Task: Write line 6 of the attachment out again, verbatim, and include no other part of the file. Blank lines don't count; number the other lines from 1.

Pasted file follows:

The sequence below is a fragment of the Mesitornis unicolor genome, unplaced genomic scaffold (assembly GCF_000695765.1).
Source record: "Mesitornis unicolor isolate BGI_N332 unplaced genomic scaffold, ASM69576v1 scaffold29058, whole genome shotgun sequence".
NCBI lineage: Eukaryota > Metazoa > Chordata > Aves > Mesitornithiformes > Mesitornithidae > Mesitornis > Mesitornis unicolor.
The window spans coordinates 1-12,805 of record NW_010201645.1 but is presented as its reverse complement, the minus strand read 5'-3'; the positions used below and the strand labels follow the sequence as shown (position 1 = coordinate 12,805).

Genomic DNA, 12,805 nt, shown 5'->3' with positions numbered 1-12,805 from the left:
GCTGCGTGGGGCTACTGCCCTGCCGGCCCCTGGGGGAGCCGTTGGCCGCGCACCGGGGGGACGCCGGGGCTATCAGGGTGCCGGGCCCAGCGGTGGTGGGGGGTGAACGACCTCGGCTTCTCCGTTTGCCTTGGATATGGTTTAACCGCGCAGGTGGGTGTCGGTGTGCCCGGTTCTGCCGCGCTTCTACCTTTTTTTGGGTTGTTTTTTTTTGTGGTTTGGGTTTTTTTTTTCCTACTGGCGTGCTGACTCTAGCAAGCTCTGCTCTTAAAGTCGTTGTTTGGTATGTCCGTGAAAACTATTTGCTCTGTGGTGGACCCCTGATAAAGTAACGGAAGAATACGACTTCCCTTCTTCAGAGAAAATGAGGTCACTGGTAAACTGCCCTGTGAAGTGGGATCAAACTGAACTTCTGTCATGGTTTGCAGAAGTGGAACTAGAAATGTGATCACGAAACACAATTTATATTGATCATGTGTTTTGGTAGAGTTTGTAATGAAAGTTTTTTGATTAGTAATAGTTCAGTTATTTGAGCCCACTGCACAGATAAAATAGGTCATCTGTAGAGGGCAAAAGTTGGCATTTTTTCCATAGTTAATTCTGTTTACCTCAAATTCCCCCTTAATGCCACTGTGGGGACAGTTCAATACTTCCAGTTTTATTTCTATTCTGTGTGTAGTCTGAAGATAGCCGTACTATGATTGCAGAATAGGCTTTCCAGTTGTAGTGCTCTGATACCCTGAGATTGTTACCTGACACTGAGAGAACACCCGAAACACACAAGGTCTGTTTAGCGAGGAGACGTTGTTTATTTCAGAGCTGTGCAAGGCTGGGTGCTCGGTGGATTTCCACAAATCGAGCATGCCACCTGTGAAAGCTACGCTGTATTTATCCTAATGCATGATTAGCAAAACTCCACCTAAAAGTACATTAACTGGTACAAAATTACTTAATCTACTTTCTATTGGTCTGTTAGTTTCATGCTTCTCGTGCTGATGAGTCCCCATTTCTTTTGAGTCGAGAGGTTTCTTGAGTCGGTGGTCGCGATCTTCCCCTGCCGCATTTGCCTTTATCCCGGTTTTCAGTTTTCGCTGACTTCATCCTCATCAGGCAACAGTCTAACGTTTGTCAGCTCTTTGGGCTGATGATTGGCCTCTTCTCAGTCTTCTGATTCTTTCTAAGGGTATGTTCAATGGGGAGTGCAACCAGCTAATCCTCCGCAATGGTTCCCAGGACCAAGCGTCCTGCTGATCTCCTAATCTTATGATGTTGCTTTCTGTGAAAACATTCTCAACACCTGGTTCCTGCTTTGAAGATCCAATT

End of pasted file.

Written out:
GCTGCGTGGGGCTACTGCCCTGCCGGCCCCTGGGGGAGCCGTTGGCCGCGCACCGGGGGGACGCCGGGGCTATCAGGGTGCCGGGCCCAGCGGTGGTGGGGGGTGAACGACCTCGGCTTCTCCGTTTGCCTTGGATATGGTTTAACCGCGCAGGTGGGTGTCGGTGTGCCCGGTTCTGCCGCGCTTCTACCTTTTTTTGGGTTGTTTTTTTTTGTGGTTTGGGTTTTTTTTTTCCTACTGGCGTGCTGACTCTAGCAAGCTCTGCTCTTAAAGTCGTTGTTTGGTATGTCCGTGAAAACTATTTGCTCTGTGGTGGACCCCTGATAAAGTAACGGAAGAATACGACTTCCCTTCTTCAGAGAAAATGAGGTCACTGGTAAACTGCCCTGTGAAGTGGGATCAAACTGAACTTCTGTCATGGTTTGCAGAAGTGGAACTAGAAATGTGATCACGAAACACAATTTATATTGATCATGTGTTTTGGTAGAGTTTGTAATGAAAGTTTTTTGATTAGTAATAGTTCAGTTATTTGAGCCCACTGCACAGATAAAATAGGTCATCTGTAGAGGGCAAAAGTTGGCATTTTTTCCATAGTTAATTCTGTTTACCTCAAATTCCCCCTTAATGCCACTGTGGGGACAGTTCAATACTTCCAGTTTTATTTCTATTCTGTGTGTAGTCTGAAGATAGCCGTACTATGATTGCAGAATAGGCTTTCCAGTTGTAGTGCTCTGATACCCTGAGATTGTTACCTGACACTGAGAGAACACCCGAAACACACAAGGTCTGTTTAGCGAGGAGACGTTGTTTATTTCAGAGCTGTGCAAGGCTGGGTGCTCGGTGGATTTCCACAAATCGAGCATGCCACCTGTGAAAGCTACGCTGTATTTATCCTAATGCATGATTAGCAAAACTCCACCTAAAAGTACATTAACTGGTACAAAATTACTTAATCTACTTTCTATTGGTCTGTTAGTTTCATGCTTCTCGTGCTGATGAGTCCCCATTTCTTTTGAGTCGAGAGGTTTCTTGAGTCGGTGGTCGCGATCTTCCCCTGCCGCATTTGCCTTTATCCCGGTTTTCAGTTTTCGCTGACTTCATCCTCATCAGGCAACAGTCTAACGTTTGTCAGCTCTTTGGGCTGATGATTGGCCTCTTCTCAGTCTTCTGATTCTTTCTAAGGGTATGTTCAATGGGGAGTGCAACCAGCTAATCCTCCGCAATGGTTCCCAGGACCAAGCGTCCTGCTGATCTCCTAATCTTATGATGTTGCTTTCTGTGAAAACATTCTCAACACCTGGTTCCTGCTTTGAAGATCCAATT